Believing his immunity was based on the CPA, which had incorporated provisions from the Liberian Constitution not related to political power, including the executive immunity article, Bryant decided that this dispute over the immunity of the NTGL chairman must be ultimately resolved by ECOWAS. In other words, the Liberian Supreme Court was not the ultimate judicial authority. On his behalf, I filed an application with ECOWAS seeking an interpretation of the CPA with regard to this issue. Within a week, the Liberian government, apparently angered by his effort to move his case to an international organization, set one of the two pending embezzlement charges for trial. On Bryant’s behalf, I asked his Liberian lawyers to formally inform the trial court that his case was now before ECOWAS and all proceedings should be suspended pending ECOWAS' resolution. These lawyers refused to do this on the ground that the Supreme Court would suspend their license to practice law. They also said it would be very dangerous to come to Liberia to present such a motion. A number of Bryant's friends and advisors suggested he leave Liberia and go to the United States. His response: "I'm a son of Liberia, and this is where I'll stay." And stay he did. The trial proceeded for 135 days, and the jury acquitted him with a unanimous verdict. Church bells rang throughout Liberia.

The trial was not without a price, as shown by Bryant’s letter to Dr. Mohamed Chambas, President of the ECOWAS Commission: "I close on a personal note. This matter continues to be a very serious physical, moral and financial burden on my family and me. Frankly, we cannot remain in this position much longer. Even if I am eventually acquitted of all criminal charges, there is ruin, not only for my family and me financially, but also for the principle of executive immunity incorporated in the CPA, for the reasonableness of relying on ECOWAS brokered agreements in the future, and respect for the rule of law. All of which, I have prayed, would be my legacy and contribution to Liberia and West Africa."

There was still one indictment pending, and the situation was confusing. President Johnson Sirleaf seemed to support him. She gave him some funds to help with legal expenses, invited him to sit with her in church, and visited him on his last birthday. Dr. Chambas did not want a track record of interfering in the domestic affairs of Liberia. Nonetheless, through an intermediary he received a number of my memos, dealt diplomatically as he is so capable of doing with President Johnson Sirleaf and presented the arguments. In the end, President Johnson Sirleaf directed her Minister of Justice to dismiss all charges against Chairman Bryant. For the first time in several years, the Chairman was a free man.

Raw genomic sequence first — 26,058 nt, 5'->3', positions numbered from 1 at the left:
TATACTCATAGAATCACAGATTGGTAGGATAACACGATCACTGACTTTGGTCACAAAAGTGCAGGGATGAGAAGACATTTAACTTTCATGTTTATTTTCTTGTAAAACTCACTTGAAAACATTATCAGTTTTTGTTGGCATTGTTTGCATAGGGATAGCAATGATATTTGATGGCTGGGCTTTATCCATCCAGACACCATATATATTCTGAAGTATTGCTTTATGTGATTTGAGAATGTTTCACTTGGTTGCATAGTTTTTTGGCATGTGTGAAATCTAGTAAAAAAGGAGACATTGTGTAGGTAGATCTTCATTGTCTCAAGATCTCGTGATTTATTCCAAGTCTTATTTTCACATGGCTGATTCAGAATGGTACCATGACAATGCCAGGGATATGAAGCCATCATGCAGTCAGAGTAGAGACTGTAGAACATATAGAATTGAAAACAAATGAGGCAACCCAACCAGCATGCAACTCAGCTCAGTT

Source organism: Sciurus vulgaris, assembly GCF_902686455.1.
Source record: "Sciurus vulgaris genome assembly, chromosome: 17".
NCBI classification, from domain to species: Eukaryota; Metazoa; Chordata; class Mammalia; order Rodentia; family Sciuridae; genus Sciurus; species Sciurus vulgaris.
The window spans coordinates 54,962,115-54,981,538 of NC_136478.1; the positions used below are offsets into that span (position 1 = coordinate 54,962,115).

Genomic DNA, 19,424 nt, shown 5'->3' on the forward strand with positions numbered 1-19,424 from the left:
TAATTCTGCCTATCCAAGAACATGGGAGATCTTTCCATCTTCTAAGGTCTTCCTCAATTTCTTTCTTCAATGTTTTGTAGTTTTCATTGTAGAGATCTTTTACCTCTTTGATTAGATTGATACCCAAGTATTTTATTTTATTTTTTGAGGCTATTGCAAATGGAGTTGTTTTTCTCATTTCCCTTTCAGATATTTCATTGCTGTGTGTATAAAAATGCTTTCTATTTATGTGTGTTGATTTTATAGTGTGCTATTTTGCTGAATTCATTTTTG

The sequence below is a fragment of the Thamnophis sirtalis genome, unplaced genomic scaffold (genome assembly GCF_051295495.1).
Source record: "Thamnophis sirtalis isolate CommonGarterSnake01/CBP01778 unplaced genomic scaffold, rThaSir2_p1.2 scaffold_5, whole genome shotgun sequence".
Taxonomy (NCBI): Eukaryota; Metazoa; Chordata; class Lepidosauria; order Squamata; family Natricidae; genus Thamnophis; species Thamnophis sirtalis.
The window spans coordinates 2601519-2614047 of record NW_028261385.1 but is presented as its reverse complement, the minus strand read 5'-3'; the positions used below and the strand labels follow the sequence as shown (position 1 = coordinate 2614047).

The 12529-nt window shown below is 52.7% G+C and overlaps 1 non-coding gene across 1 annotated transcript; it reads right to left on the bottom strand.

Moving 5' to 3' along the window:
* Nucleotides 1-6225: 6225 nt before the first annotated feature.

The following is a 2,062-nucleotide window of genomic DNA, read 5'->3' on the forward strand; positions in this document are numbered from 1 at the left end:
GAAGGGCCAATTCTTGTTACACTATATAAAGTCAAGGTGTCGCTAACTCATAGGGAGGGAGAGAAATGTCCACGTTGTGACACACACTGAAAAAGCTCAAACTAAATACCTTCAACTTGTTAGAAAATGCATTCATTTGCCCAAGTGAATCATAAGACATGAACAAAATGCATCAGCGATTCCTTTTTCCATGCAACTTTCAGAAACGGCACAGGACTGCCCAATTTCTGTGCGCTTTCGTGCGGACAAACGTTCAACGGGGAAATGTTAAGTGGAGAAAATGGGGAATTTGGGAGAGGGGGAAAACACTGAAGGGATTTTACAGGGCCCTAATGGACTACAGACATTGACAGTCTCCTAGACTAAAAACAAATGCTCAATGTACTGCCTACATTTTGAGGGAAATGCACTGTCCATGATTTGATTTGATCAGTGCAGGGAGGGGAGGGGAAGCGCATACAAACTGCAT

Bryant tried to resurrect his business, supported a fellow political party member for the presidency in the 2011 Liberian elections, and made no effort to cozy up to President Johnson Sirleaf. His business successes were modest at best, his health was suffering, and Johnson Sirleaf was reelected. He never received full compensation for his tenure as chairman of the NTGL and received pension funds only after the last case against him was dropped. He needed hip replacement surgery but could not afford to travel abroad or to South Africa for the surgery. Had Bryant stashed away public funds for personal use as the government had claimed, he surely would have pulled out a few dollars for necessary medical expenses. Instead, his family helped him financially. Without the ability to move, his general cardiac condition deteriorated. His successful bid to win a tugboat contract was impaired by the government, resulting in another big disappointment. And he suffered a massive heart attack.

A New Dawn Liberia editorial entitled "Charles Gyude Bryant: Leading the road to peace" captured the spirit of the moment: "As tolerant, as patient as he was, he did not get what he deserved when he was alive. When many opposed the idea of a legitimate government in the shortest period of time, he was very firm and continuously advocated for it, and at the end of the day, he was the one who could be relied upon. Unfortunately, we did not give him 'flowers' while he was alive."

John D Gorby, Contributing Writer